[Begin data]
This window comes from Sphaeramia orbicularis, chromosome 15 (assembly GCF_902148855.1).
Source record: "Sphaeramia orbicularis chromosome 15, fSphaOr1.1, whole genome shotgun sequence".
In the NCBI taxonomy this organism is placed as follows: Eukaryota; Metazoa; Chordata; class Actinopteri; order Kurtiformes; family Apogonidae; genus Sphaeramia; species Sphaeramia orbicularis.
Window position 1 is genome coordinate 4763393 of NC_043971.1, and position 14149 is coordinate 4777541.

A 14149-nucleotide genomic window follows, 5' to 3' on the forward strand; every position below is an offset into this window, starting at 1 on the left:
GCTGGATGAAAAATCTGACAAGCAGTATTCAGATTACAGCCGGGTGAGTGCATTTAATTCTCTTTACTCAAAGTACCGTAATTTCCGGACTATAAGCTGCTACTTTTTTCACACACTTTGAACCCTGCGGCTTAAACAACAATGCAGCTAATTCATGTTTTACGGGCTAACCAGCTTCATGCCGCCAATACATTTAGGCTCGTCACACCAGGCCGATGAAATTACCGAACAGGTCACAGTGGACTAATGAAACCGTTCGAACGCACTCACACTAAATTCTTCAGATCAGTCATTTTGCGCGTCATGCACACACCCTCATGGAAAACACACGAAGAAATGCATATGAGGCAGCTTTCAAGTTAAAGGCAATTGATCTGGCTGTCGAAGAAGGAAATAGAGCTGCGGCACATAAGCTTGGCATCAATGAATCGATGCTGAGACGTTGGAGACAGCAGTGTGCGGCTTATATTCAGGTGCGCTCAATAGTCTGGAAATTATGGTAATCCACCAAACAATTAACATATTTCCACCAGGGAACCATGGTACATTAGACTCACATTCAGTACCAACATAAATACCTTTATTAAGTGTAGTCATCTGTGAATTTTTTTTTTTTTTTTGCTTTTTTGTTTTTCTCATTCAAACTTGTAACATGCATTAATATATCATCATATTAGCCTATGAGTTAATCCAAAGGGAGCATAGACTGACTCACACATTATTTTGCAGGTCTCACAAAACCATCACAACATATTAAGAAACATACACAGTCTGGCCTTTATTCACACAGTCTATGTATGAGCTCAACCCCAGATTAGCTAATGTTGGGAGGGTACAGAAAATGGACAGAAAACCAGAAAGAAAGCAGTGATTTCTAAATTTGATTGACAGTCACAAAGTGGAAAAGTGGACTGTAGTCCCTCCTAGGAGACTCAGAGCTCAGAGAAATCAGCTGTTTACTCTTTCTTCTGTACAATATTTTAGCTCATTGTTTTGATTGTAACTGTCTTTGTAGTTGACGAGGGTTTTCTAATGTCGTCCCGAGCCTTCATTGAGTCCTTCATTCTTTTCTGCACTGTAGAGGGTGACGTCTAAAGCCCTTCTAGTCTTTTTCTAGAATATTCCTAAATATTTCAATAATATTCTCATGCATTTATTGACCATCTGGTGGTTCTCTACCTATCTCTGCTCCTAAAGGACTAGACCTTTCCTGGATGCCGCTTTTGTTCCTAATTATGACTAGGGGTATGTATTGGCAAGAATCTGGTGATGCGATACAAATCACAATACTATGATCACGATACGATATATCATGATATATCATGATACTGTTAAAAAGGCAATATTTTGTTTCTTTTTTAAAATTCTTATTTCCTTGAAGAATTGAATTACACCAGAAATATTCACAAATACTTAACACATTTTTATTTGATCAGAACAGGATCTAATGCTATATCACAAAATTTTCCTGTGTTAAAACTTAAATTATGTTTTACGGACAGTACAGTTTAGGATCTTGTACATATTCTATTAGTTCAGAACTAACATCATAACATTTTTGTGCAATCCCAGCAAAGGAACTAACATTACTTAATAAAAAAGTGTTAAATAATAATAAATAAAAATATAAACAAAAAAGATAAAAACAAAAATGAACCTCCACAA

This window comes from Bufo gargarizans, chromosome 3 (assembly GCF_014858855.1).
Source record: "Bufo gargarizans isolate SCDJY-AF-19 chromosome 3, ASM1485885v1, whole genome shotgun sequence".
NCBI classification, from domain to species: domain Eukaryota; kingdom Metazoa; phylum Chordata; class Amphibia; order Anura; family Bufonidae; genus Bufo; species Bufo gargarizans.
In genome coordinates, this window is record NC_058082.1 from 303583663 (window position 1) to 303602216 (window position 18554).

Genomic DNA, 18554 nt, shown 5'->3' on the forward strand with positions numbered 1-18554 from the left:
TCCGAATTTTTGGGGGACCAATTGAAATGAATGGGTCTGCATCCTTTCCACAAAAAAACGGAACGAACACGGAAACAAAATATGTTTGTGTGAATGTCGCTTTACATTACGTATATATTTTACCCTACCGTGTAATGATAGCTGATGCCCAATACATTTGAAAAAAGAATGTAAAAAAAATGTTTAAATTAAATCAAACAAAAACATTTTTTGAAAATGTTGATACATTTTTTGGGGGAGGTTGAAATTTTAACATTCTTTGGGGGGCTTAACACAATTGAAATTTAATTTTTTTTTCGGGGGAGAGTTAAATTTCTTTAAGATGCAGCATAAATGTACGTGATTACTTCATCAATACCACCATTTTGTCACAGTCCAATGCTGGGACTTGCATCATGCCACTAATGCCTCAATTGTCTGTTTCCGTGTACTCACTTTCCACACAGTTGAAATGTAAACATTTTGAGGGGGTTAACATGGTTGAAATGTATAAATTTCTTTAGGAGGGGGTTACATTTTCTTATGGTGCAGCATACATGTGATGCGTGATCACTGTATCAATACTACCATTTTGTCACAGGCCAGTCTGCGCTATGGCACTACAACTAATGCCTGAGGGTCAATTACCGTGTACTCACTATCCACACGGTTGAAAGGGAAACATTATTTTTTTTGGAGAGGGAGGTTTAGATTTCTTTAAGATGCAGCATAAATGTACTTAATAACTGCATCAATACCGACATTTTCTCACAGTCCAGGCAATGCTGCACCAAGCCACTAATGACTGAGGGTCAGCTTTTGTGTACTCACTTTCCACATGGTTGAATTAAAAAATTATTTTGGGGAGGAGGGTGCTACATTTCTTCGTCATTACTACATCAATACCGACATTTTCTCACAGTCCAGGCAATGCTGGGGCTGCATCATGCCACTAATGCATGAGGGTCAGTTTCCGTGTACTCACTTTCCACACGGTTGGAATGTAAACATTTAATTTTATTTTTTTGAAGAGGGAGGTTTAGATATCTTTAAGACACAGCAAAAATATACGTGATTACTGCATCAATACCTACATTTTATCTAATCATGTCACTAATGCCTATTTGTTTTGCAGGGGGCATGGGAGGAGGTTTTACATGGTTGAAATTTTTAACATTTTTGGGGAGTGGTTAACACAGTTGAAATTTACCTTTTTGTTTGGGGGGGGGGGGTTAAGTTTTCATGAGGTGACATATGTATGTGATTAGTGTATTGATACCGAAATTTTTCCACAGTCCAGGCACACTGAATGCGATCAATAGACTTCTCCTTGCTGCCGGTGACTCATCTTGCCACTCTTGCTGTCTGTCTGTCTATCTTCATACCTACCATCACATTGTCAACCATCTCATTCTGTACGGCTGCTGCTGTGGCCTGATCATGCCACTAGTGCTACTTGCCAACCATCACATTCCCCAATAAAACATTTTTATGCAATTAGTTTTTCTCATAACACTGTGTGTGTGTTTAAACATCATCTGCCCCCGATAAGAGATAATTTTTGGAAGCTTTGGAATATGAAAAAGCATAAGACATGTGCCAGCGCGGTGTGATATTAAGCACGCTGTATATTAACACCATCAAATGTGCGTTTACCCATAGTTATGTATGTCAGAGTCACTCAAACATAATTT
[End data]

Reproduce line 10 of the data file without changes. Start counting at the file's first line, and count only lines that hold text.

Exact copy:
In genome coordinates, this window is record NC_058082.1 from 303583663 (window position 1) to 303602216 (window position 18554).